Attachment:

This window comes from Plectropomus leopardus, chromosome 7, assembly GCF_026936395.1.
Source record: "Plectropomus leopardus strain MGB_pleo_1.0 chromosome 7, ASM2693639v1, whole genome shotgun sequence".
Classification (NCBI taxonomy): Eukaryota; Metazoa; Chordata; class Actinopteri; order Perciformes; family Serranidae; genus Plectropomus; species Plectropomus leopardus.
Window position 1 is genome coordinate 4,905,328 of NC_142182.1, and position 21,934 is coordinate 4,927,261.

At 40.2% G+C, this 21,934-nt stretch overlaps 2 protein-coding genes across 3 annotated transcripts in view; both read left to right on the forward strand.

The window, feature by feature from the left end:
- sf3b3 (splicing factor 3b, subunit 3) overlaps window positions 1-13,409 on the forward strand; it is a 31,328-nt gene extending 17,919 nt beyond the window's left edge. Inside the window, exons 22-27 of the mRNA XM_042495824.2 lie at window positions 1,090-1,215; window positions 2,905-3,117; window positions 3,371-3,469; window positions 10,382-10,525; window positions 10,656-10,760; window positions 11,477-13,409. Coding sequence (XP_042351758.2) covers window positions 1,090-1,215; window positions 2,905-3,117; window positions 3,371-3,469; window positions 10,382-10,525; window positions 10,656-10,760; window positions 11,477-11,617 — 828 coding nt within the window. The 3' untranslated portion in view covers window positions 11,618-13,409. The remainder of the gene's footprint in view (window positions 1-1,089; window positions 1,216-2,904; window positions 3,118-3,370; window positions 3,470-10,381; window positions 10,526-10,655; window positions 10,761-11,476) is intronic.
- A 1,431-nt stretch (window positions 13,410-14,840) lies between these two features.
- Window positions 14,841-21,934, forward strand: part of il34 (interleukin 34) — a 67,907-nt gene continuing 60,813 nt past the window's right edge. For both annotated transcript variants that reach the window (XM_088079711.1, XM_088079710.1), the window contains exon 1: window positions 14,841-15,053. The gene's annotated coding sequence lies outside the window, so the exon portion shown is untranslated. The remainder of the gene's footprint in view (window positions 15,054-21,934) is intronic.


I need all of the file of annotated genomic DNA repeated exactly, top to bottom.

This window comes from Plectropomus leopardus, chromosome 7, assembly GCF_026936395.1.
Source record: "Plectropomus leopardus strain MGB_pleo_1.0 chromosome 7, ASM2693639v1, whole genome shotgun sequence".
Classification (NCBI taxonomy): Eukaryota; Metazoa; Chordata; class Actinopteri; order Perciformes; family Serranidae; genus Plectropomus; species Plectropomus leopardus.
Window position 1 is genome coordinate 4,905,328 of NC_142182.1, and position 21,934 is coordinate 4,927,261.

At 40.2% G+C, this 21,934-nt stretch overlaps 2 protein-coding genes across 3 annotated transcripts in view; both read left to right on the forward strand.

The window, feature by feature from the left end:
- sf3b3 (splicing factor 3b, subunit 3) overlaps window positions 1-13,409 on the forward strand; it is a 31,328-nt gene extending 17,919 nt beyond the window's left edge. Inside the window, exons 22-27 of the mRNA XM_042495824.2 lie at window positions 1,090-1,215; window positions 2,905-3,117; window positions 3,371-3,469; window positions 10,382-10,525; window positions 10,656-10,760; window positions 11,477-13,409. Coding sequence (XP_042351758.2) covers window positions 1,090-1,215; window positions 2,905-3,117; window positions 3,371-3,469; window positions 10,382-10,525; window positions 10,656-10,760; window positions 11,477-11,617 — 828 coding nt within the window. The 3' untranslated portion in view covers window positions 11,618-13,409. The remainder of the gene's footprint in view (window positions 1-1,089; window positions 1,216-2,904; window positions 3,118-3,370; window positions 3,470-10,381; window positions 10,526-10,655; window positions 10,761-11,476) is intronic.
- A 1,431-nt stretch (window positions 13,410-14,840) lies between these two features.
- Window positions 14,841-21,934, forward strand: part of il34 (interleukin 34) — a 67,907-nt gene continuing 60,813 nt past the window's right edge. For both annotated transcript variants that reach the window (XM_088079711.1, XM_088079710.1), the window contains exon 1: window positions 14,841-15,053. The gene's annotated coding sequence lies outside the window, so the exon portion shown is untranslated. The remainder of the gene's footprint in view (window positions 15,054-21,934) is intronic.